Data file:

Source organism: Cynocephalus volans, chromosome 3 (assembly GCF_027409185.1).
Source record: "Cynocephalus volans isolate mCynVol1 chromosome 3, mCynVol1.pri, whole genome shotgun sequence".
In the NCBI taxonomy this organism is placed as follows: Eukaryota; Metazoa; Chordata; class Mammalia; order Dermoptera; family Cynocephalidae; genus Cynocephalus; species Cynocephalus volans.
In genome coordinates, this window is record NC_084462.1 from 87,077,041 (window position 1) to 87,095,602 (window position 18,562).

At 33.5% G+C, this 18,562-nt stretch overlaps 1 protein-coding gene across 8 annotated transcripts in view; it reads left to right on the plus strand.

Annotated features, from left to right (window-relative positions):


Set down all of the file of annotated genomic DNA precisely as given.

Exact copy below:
Source organism: Cynocephalus volans, chromosome 3 (assembly GCF_027409185.1).
Source record: "Cynocephalus volans isolate mCynVol1 chromosome 3, mCynVol1.pri, whole genome shotgun sequence".
In the NCBI taxonomy this organism is placed as follows: Eukaryota; Metazoa; Chordata; class Mammalia; order Dermoptera; family Cynocephalidae; genus Cynocephalus; species Cynocephalus volans.
In genome coordinates, this window is record NC_084462.1 from 87,077,041 (window position 1) to 87,095,602 (window position 18,562).

At 33.5% G+C, this 18,562-nt stretch overlaps 1 protein-coding gene across 8 annotated transcripts in view; it reads left to right on the plus strand.

Annotated features, from left to right (window-relative positions):